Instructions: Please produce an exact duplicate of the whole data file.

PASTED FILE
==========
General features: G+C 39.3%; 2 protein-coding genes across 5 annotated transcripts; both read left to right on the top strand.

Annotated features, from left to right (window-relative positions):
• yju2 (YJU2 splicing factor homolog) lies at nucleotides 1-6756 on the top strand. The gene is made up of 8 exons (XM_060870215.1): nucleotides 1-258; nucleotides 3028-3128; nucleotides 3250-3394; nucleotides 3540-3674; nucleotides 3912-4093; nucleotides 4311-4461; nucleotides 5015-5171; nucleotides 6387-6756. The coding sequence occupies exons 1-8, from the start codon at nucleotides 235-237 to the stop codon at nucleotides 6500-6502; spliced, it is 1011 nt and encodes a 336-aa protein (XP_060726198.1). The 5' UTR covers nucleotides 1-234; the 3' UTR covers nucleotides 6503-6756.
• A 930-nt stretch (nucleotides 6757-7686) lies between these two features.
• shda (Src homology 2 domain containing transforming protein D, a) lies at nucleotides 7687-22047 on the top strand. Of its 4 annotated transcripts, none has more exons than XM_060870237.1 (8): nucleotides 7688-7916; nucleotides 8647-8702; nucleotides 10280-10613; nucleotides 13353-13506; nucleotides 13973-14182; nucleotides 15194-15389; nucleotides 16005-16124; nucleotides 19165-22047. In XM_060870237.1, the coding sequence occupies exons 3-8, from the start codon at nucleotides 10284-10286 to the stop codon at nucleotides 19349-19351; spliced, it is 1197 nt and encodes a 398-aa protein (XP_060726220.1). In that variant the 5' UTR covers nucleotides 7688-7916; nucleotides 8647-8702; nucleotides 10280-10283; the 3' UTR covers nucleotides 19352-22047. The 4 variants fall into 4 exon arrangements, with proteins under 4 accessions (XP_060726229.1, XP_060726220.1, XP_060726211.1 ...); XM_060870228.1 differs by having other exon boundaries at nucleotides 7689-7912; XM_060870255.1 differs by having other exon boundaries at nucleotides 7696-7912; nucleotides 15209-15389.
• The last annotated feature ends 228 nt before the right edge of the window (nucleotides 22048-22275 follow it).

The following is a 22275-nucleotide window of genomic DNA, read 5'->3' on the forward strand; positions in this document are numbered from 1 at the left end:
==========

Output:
General features: G+C 39.3%; 2 protein-coding genes across 5 annotated transcripts; both read left to right on the top strand.

Annotated features, from left to right (window-relative positions):
• yju2 (YJU2 splicing factor homolog) lies at nucleotides 1-6756 on the top strand. The gene is made up of 8 exons (XM_060870215.1): nucleotides 1-258; nucleotides 3028-3128; nucleotides 3250-3394; nucleotides 3540-3674; nucleotides 3912-4093; nucleotides 4311-4461; nucleotides 5015-5171; nucleotides 6387-6756. The coding sequence occupies exons 1-8, from the start codon at nucleotides 235-237 to the stop codon at nucleotides 6500-6502; spliced, it is 1011 nt and encodes a 336-aa protein (XP_060726198.1). The 5' UTR covers nucleotides 1-234; the 3' UTR covers nucleotides 6503-6756.
• A 930-nt stretch (nucleotides 6757-7686) lies between these two features.
• shda (Src homology 2 domain containing transforming protein D, a) lies at nucleotides 7687-22047 on the top strand. Of its 4 annotated transcripts, none has more exons than XM_060870237.1 (8): nucleotides 7688-7916; nucleotides 8647-8702; nucleotides 10280-10613; nucleotides 13353-13506; nucleotides 13973-14182; nucleotides 15194-15389; nucleotides 16005-16124; nucleotides 19165-22047. In XM_060870237.1, the coding sequence occupies exons 3-8, from the start codon at nucleotides 10284-10286 to the stop codon at nucleotides 19349-19351; spliced, it is 1197 nt and encodes a 398-aa protein (XP_060726220.1). In that variant the 5' UTR covers nucleotides 7688-7916; nucleotides 8647-8702; nucleotides 10280-10283; the 3' UTR covers nucleotides 19352-22047. The 4 variants fall into 4 exon arrangements, with proteins under 4 accessions (XP_060726229.1, XP_060726220.1, XP_060726211.1 ...); XM_060870228.1 differs by having other exon boundaries at nucleotides 7689-7912; XM_060870255.1 differs by having other exon boundaries at nucleotides 7696-7912; nucleotides 15209-15389.
• The last annotated feature ends 228 nt before the right edge of the window (nucleotides 22048-22275 follow it).

The following is a 22275-nucleotide window of genomic DNA, read 5'->3' on the forward strand; positions in this document are numbered from 1 at the left end: